From the first moment I arrived at Dwele’s Corktown loft in Detroit, he greeted me with a kindness and sincerity that made me feel right at home. In the corner of his wide open loft sits his studio. There is almost a magnetic pull to it; you can tell this is by design. The dual monitors and beautiful Fender Rhodes 88 help turn the dimly lit room into a calm and relaxing atmosphere any musician would feel comfortable in. To the side of his kitchen, a turntable connected to a MacBook Pro sits, a way for him to work on his next DJ set. This loft is his shrine, his workspace, and you can tell he absolutely loves it. He started to show me his new piece, the MPC Renaissance controller. As he pressed on drum pads on the controller you could see the focus on his face, and his fascination with the technology.
After a few minutes of talking to Dwele you can understand why he has achieved so much success. The way he carries himself in person with a laid-back, real, and friendly demeanor – this personality – seems to shine through his music. This allows the listener to feel right at home, and he lets you into his space unconditionally. He talked about his Grammy nomination for his interpretation of the Earth, Wind and Fire song, “That’s the Way of the World.” “I was a little nervous, because EWF is so great; I had to do them justice. I just wanted to put my spin on a great song, and it worked out”. He has also received critical acclaim as his vocals were featured on the 2010 Kanye West track, “Power,” also nominated for a Grammy. Critics have loved Dwele’s brand of smooth, throw-back neo soul for years, and he has become an essential piece to the soul revival of Detroit based music. Dwele deserves the success, but through all of it he continues to work hard and always finds a way to keep himself grounded.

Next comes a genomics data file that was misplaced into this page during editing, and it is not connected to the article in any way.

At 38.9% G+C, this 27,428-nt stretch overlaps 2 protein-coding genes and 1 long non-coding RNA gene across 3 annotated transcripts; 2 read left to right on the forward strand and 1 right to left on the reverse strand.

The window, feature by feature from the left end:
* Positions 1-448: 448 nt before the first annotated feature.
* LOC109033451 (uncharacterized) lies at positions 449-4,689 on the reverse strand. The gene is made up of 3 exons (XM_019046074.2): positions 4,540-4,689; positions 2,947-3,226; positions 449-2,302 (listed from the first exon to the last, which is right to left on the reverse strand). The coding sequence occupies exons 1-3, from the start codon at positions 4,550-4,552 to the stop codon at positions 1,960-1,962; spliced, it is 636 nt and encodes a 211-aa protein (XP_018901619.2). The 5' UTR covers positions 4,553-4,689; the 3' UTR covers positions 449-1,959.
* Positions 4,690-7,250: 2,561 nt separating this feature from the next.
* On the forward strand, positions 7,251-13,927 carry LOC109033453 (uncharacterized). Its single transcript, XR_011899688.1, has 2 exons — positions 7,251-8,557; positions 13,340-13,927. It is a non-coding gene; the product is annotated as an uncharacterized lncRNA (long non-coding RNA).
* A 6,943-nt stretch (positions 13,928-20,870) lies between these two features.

As far back as he can remember he has always had a love for music. He touched his first piano key at the age of three. His parents noticed he had an ear for music and knew he was special. “They would buy me any instruments they could get their hands on hoping to find the one I could stick with… I was most comfortable with the piano and trumpet; I even remember walking around the house playing the harmonica.” He had many years of classical piano lessons starting at a young age; he also focused on the trumpet for a most of his years in high school. “I remember trying to take a college course on music theory and it was just going too slow, I mean we were on C, G, and E forever. It didn’t work for me; I had to explore music more on my own”. You can tell that Dwele has always been compelled to create something; he is a songwriter through and through.
Dwele got his start with his self-produced demo The Rize. The Rize became popular in the local Detroit area when the music would be played at a local poetry slam in between poets’ performances. The Rize was released on cassette tape and Dwele wasn’t happy with the original master of the tape. “It was too airy sounding, I just wasn’t happy with the quality; I knew it could be better”. Dwele decided to remaster each cassette tape himself individually, a process that took a long time. He felt this was the only way he could get the music to sound the way it needed to. Dwele explains, “It was one of the defining moments of my life; I knew I had something good.” The Rize caught the attention of Slum Village and their legendary producer J Dilla. This led to Dwele appearing on the classic Slum Village song Tainted. This was the attention that Dwele needed, and things started to happen fast.